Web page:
Riding Life!

Riding Life!
Life is like a wild horse--Unless you ride it, it will ride you! (from the movie: "Princess of Thieves.")

Saturday, July 16, 2011

C: Cassandra Speaks…and Speaks…and Speaks…

cassandra Hearken back to your Greek-mythology/literature-study days.  Do you recall Cassandra?  She was the daughter of King Priam and his Queen Hecuba of Troy (Remember?  Iliad??)

A stunningly-beautiful woman, she caught the eye of the god Apollo; and it’s always a dangerous thing to catch one of those gods’ eyes.

Apollo, so infatuated was he, bestowed upon Cassandra the gift of prophecy, of foresight.  And, then, when Cassandra did not react to Apollo in the way he desired (can you spell S-E-X?), he put a little twist on his gift to her.  He cursed the gift so that, although she was unfailingly right in her predictions, she would never be believed. 

Her life was not good…

This picture is supposed to be of Cassandra.  See how she’s tearing her hair out? 

I thought about Cassandra the other day and wondered if the literary figure might be a metaphor for the wisdom of age.

I sat in my office just this week, listening to a very wise older-than-me (which is getting up there) woman speak of her domestic travails.  This woman had lived a life that had given her great insight into others and into life, I could tell.  Her husband of forty years, however, had seemed to go the opposite direction as he aged.  This man of nearly seventy had taken up with a 32 year-old exotic dancer and was acting the fool, big time.  Running backwards, as it were.

My client said to me: “ I have learned so much over my years.  Why, it took me fifty years to learn that men are so very much different than we women are.  I mean, I knew it and was told it, but I was over 50 before I really knew it.  I only wish my daughters would listen…”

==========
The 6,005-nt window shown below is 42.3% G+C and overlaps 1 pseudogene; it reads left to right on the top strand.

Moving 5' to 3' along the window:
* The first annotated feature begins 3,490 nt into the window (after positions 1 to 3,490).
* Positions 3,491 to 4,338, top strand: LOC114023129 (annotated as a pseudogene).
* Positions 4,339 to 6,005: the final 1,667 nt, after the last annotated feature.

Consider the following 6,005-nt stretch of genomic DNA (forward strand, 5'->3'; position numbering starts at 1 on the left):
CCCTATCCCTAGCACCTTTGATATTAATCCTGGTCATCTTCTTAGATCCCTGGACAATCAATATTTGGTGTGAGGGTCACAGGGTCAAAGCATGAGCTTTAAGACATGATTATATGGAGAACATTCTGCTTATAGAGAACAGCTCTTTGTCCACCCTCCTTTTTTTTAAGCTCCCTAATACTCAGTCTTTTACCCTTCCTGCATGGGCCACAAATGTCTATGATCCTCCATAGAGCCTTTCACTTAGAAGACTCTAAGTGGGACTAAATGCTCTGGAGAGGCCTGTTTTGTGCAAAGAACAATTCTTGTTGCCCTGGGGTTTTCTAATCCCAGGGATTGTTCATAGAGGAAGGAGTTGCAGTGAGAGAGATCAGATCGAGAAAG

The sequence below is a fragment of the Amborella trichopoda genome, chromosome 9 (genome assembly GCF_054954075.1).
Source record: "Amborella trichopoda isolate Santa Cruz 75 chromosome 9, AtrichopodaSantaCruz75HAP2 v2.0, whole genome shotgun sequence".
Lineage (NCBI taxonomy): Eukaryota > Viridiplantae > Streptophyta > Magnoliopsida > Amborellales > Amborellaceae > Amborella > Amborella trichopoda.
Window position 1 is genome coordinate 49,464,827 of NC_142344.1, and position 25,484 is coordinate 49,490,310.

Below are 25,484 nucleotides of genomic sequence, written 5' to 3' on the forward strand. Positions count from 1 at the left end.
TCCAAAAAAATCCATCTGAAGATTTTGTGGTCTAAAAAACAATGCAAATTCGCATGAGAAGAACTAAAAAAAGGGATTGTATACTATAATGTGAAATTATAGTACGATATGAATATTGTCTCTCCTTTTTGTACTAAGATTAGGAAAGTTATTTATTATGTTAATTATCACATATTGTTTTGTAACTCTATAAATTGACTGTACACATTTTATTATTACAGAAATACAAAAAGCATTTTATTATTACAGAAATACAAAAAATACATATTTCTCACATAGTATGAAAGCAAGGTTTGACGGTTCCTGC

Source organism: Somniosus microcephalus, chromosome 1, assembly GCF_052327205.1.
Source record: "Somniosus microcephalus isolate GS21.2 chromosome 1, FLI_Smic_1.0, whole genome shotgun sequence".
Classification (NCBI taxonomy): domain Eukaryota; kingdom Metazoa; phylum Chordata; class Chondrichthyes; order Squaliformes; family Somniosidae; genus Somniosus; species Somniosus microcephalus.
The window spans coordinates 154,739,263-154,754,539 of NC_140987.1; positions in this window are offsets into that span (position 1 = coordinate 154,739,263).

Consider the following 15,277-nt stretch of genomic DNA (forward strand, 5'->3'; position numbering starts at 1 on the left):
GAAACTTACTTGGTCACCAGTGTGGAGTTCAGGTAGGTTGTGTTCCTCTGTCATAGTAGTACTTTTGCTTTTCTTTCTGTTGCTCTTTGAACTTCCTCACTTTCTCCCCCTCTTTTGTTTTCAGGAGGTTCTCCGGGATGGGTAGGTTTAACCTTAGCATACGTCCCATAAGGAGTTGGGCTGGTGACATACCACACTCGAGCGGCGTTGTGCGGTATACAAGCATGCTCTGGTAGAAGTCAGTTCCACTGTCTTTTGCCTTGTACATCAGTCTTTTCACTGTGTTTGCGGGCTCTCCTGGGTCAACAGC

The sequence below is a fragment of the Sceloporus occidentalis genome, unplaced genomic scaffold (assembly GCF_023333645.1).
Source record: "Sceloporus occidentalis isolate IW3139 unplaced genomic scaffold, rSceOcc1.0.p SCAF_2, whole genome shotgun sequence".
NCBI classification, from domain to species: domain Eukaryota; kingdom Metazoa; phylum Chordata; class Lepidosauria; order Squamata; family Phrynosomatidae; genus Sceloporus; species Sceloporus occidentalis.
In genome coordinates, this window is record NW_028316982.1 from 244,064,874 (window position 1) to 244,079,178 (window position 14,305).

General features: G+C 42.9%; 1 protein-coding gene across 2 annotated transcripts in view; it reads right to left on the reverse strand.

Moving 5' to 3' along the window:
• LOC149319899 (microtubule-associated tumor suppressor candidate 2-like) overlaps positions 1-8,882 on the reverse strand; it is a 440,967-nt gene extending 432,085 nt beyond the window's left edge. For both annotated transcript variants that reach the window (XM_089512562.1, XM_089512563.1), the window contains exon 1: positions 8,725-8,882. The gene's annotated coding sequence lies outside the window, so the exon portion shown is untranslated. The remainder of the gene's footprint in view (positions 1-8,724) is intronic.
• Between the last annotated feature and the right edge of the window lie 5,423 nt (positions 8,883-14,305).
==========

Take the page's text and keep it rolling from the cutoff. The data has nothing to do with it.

And that last sentence is what grabbed my attention and made me think of Cassandra.

I am feeling very Cassandraish these days.  Mind you, I am paid for others to hear and heed my advice.  As a lawyer, advising is my job.  But why is it that members of my own family just won’t listen to the advice that others pay dearly to have?

Yes, another literary reference comes to mind: “A prophet has no honor in his own country…”

V, my sister, and I are all struggling with youths in our family (all separate instances)  who are treading treacherous paths.  Don’t get the wrong idea: we’re not talking about criminals, here, just plain, logical wrong advice(really wrong) decisions that are sure to make their lives much, much harder than they have to be.  From the vantage point of our age, we can so see disaster  looming around the bend in each instance.  These youths are screwing up—there is not one doubt about it. 

My little group of support (my five BFFs) met last week.  Besides V and me, there are two of that group whose children just will not listen.  I’m not talking about idle style choices, here; I’m talking about things that will impact these “kids” (not) for a long time and, in one case in particular, for the rest of her life.

So, what is it about we Cassandras of a certain age that preclude youth from believing anything we have to say?  Is it just that they must learn on their own? 

I am re-reading one of my favorite books, Out of Africa, my go-to soothing literature.  In it I find that the Somali women of the 1920’s were not like us.  Their young women hungered to sit at the knees of their elders to learn of life and, yes, womanly arts.  They saw the opportunity afforded them by their elders’ teaching as privilege, and they revered the examples and lessons given.